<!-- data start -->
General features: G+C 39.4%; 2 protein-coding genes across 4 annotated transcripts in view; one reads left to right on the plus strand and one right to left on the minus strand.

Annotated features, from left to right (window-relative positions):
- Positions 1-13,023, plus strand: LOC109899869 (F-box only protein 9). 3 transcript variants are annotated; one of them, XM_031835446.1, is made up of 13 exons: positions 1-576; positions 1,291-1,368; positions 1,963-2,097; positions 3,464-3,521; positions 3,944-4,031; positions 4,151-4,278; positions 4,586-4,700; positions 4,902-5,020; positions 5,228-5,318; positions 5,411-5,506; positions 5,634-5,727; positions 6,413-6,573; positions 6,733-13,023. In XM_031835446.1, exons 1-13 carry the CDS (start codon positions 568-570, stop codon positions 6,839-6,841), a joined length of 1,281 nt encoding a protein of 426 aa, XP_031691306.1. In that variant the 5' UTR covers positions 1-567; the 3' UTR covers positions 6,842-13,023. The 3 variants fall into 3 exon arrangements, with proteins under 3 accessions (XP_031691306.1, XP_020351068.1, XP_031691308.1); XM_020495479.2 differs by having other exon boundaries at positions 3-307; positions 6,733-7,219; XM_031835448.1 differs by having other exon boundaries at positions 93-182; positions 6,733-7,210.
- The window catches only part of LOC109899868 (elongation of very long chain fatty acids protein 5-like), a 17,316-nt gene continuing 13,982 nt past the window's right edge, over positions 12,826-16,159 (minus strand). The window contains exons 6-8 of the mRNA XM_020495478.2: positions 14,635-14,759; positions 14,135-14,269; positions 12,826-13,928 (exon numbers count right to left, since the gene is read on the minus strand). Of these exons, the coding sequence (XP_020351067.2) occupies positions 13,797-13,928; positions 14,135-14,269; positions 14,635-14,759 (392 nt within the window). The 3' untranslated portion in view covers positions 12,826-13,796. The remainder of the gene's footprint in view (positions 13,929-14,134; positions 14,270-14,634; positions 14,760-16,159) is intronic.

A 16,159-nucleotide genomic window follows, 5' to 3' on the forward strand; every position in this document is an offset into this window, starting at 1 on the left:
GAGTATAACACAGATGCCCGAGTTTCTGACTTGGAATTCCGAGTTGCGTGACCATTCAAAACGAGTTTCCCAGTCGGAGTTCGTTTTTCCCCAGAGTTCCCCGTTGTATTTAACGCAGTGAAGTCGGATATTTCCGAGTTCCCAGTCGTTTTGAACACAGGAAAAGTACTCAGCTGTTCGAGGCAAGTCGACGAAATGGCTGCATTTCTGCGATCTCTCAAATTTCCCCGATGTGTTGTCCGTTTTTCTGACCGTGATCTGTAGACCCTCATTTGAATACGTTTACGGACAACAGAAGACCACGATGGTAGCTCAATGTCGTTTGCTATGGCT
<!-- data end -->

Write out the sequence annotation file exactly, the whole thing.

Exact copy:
General features: G+C 39.4%; 2 protein-coding genes across 4 annotated transcripts in view; one reads left to right on the plus strand and one right to left on the minus strand.

Annotated features, from left to right (window-relative positions):
- Positions 1-13,023, plus strand: LOC109899869 (F-box only protein 9). 3 transcript variants are annotated; one of them, XM_031835446.1, is made up of 13 exons: positions 1-576; positions 1,291-1,368; positions 1,963-2,097; positions 3,464-3,521; positions 3,944-4,031; positions 4,151-4,278; positions 4,586-4,700; positions 4,902-5,020; positions 5,228-5,318; positions 5,411-5,506; positions 5,634-5,727; positions 6,413-6,573; positions 6,733-13,023. In XM_031835446.1, exons 1-13 carry the CDS (start codon positions 568-570, stop codon positions 6,839-6,841), a joined length of 1,281 nt encoding a protein of 426 aa, XP_031691306.1. In that variant the 5' UTR covers positions 1-567; the 3' UTR covers positions 6,842-13,023. The 3 variants fall into 3 exon arrangements, with proteins under 3 accessions (XP_031691306.1, XP_020351068.1, XP_031691308.1); XM_020495479.2 differs by having other exon boundaries at positions 3-307; positions 6,733-7,219; XM_031835448.1 differs by having other exon boundaries at positions 93-182; positions 6,733-7,210.
- The window catches only part of LOC109899868 (elongation of very long chain fatty acids protein 5-like), a 17,316-nt gene continuing 13,982 nt past the window's right edge, over positions 12,826-16,159 (minus strand). The window contains exons 6-8 of the mRNA XM_020495478.2: positions 14,635-14,759; positions 14,135-14,269; positions 12,826-13,928 (exon numbers count right to left, since the gene is read on the minus strand). Of these exons, the coding sequence (XP_020351067.2) occupies positions 13,797-13,928; positions 14,135-14,269; positions 14,635-14,759 (392 nt within the window). The 3' untranslated portion in view covers positions 12,826-13,796. The remainder of the gene's footprint in view (positions 13,929-14,134; positions 14,270-14,634; positions 14,760-16,159) is intronic.

A 16,159-nucleotide genomic window follows, 5' to 3' on the forward strand; every position in this document is an offset into this window, starting at 1 on the left:
GAGTATAACACAGATGCCCGAGTTTCTGACTTGGAATTCCGAGTTGCGTGACCATTCAAAACGAGTTTCCCAGTCGGAGTTCGTTTTTCCCCAGAGTTCCCCGTTGTATTTAACGCAGTGAAGTCGGATATTTCCGAGTTCCCAGTCGTTTTGAACACAGGAAAAGTACTCAGCTGTTCGAGGCAAGTCGACGAAATGGCTGCATTTCTGCGATCTCTCAAATTTCCCCGATGTGTTGTCCGTTTTTCTGACCGTGATCTGTAGACCCTCATTTGAATACGTTTACGGACAACAGAAGACCACGATGGTAGCTCAATGTCGTTTGCTATGGCT